On July 17, 2021 at 8:00am, members went to Kailua Beach Park to collect trash. During this service project, members walked along the beach and walked around a small area of the park. When collecting trash on the beach, home-made metal sifters were used to separate and pick up microplastics from the sand. Other litter such as old masks, band aids, and food trash were also collected and eventually disposed of. Despite only five individuals participating, fair amounts of trash were collected, making this project successful.
On Saturday, July 24, Damien Memorial Key Club worked with our sponsors, Alaka’i Young Professionals, and our sister club, Kapolei Key Club, in order to design and build hand sanitizer dispensers for public elementary schools around the islands. This project occurred at the Buddhist Study Center on University Avenue, and it lasted from 10 AM to 3 PM. These dispensers were made out of PVC pipes cut by the adults, and they operated by using a lever-type system to apportion the liquid when stepped on. While the KIWANIANS completed the harder tasks such as cutting the PVC pipes and nailing the pieces together, the Damien Memorial and Kapolei Key Club members painted and sanded the finished products. During this service opportunity, the three clubs were able to bond more and get to know each other one-on-one while still maintaining reinforcement to the island’s COVID-19 guidelines. It was extremely fun and engaging for everyone involved and it gave all of our clubs the opportunity to help out our local community. Being able to help build safer communities in elementary schools was the reward in itself. Thankfully throughout the event, we didn’t run into any complications. As the event came to an end, everyone was satisfied with the finished product.
Cranes are a symbol of hope. In gifting one with an origami crane, one is gifting another with hope. Our key club, along with other key clubs, was fortunate enough to be able to participate in a virtual service project doing just that on Friday, July 30th. This project was unique. We didn’t need origami paper; we just needed a device that would load the website cranes4cancer.org. The website did the folding for us, giving us time to write messages that will instill others with happiness and decorate the cranes in ways that would put a smile on one’s face. These cranes along with the messages attached to them will make their way to cancer patients at Intermountain Primary Children’s Hospital. I personally hope we can do this again in the future to help meet Cranes For Cancer’s goal of 200,000 cranes.
Over the course of the year, we had found that the majority of our projects consisted of writing or digital activities. With the lighter pandemic restrictions and the starting up of the school year, we felt it was the perfect time to try something new together, as it’d be a bit more manageable with a smaller number of members.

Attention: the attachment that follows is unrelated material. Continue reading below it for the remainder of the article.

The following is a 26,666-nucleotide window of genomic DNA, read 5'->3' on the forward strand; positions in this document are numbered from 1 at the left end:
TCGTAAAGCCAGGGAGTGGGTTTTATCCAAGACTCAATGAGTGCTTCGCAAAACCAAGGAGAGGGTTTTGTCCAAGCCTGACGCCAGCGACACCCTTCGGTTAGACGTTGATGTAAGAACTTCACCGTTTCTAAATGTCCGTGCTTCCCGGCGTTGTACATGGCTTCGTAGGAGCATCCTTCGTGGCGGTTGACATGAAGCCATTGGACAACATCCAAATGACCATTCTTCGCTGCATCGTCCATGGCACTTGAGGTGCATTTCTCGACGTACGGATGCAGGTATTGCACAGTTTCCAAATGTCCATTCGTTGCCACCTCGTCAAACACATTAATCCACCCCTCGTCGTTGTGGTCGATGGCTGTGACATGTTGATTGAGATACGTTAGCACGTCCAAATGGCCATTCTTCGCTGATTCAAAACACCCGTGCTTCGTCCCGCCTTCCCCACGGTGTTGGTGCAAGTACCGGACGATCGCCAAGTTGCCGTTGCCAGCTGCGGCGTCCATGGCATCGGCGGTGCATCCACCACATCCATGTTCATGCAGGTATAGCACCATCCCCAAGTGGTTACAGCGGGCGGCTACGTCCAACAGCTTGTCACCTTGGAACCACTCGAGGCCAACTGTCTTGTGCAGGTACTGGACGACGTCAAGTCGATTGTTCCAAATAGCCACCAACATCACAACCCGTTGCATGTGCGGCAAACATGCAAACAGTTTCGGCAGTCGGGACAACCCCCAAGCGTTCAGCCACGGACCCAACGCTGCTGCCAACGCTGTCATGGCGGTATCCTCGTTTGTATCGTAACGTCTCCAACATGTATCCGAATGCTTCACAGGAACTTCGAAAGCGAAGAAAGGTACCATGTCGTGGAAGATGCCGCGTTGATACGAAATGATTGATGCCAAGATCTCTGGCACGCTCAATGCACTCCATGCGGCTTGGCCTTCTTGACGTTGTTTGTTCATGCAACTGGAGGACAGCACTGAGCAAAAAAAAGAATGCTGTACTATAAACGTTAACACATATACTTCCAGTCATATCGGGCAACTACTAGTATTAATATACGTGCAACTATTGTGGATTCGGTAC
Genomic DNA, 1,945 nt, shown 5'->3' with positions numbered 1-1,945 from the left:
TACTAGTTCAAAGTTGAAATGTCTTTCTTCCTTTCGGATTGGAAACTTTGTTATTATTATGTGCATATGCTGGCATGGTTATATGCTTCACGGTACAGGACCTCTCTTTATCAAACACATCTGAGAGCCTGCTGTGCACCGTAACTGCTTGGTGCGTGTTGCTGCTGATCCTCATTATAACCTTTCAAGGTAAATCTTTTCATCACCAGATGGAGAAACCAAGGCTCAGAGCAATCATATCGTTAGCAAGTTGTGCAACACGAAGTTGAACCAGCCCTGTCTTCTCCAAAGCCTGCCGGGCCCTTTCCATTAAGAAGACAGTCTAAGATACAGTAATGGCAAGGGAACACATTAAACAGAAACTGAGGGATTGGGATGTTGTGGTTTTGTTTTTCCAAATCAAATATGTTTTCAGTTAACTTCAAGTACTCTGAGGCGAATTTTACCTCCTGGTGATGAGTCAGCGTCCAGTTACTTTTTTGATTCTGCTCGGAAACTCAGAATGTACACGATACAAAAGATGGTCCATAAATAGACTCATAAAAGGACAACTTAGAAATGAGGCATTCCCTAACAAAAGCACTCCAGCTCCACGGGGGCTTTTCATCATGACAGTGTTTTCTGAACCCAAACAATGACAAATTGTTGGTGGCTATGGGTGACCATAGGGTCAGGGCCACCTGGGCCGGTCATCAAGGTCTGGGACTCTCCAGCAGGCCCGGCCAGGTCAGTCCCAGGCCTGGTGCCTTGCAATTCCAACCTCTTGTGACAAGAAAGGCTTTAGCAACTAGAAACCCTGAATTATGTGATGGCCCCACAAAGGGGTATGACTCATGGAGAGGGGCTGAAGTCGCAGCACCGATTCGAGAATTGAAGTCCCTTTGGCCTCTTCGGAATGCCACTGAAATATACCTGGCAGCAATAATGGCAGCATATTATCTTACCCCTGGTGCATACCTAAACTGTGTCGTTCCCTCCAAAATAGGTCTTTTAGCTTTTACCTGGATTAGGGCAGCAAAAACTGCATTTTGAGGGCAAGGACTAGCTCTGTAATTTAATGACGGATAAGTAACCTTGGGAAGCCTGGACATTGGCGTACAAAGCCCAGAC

So on Saturday, July 24th, we dedicated 10 AM to 1 PM to learning how to crochet a blanket with the assistance of our own advisor, Ms. Gail Kumakura. We plan to donate the blankets to the Humane Society. The process was honestly more of a struggle than previously expected, even with the guidance of a Youtube tutorial and our experienced advisor. Despite that, our members persevered through the struggle. Even though we were unable to complete the blankets, we have gotten a great start thanks. We plan to keep this project ongoing for at least the next 2 months, in order to provide our members with ample time to finish, and hopefully get more members to join this project.
This project was put together in order to be able to give back to senior care homes in the Kaneohe area. We were able to use paper cranes from a previous service project from the previous year in order to combine with the new cranes in order to string them together and hang them up on a wall. We needed to measure the string in order to determine the correct amount of cranes we would need. We plan to ask one of the senior care homes in the area if we can donate it to them. We still have a few more cranes to finish but we plan to complete it the next time we are able to meet.
Phred has been our longest ongoing project so far this year, and I’m happy to say it’s almost complete. During June we painted Phred on campus on June 11th. We spray painted sections of the sculpture silver, making it much more shiny and pristine than before. Now that the sculpture has been refurbished with bright yellow and shiny silver, we’re so close to being done. All that’s left to do is another coat of silver paint to finish Phred off. Unfortunately, we used up all our spray cans, so until we get more we’ll be putting Phred on hold.
An inspired guy named Jerry Harris began the non profitable organization, ‘Color A Smile,’ in the early 1980’s when he noticed the colorful artwork on his friend’s refrigerator door. This had reminded him of his son, who he imagined would create a plethora of cheerful drawings. Thus, both him and his wife, Susanne, thought that the idea of collecting drawings from kids and sending them to senior citizens would bring joy to them and began sending artwork to local nursing homes. 30 years later, the organization has flourished, distributing more than a million drawings to this day, from all ages to all places. Members are able to commit more than 10 minutes of their day in hopes of putting a huge smile on someone’s face!
On Saturday, June 19th, our Key Club VP of Service hosted a pet supply donation drive. This donation drive took place at Waikele Community Park from 1 to 4:30 P.M. Any one who wanted to partake in this pet supply drive was asked to bring items that were on the Hawaiian Humane Society Wish List. Since donations don’t count towards service hours, no hours were provided to those who participated. I asked Ria to say a few words on the event she hosted, here’s what she had to say “On June 19th, 2021, I was able to host a pet supply donation drive for the Hawaiian Humane Society. It was a success! However, the process of getting to these amazing results weren’t as great. I had many doubts and little to no confidence that this drive would collect a good amount of items. But with the support of my family, friends and fellow Key Club officers, I was able to do what I hadn’t expected.”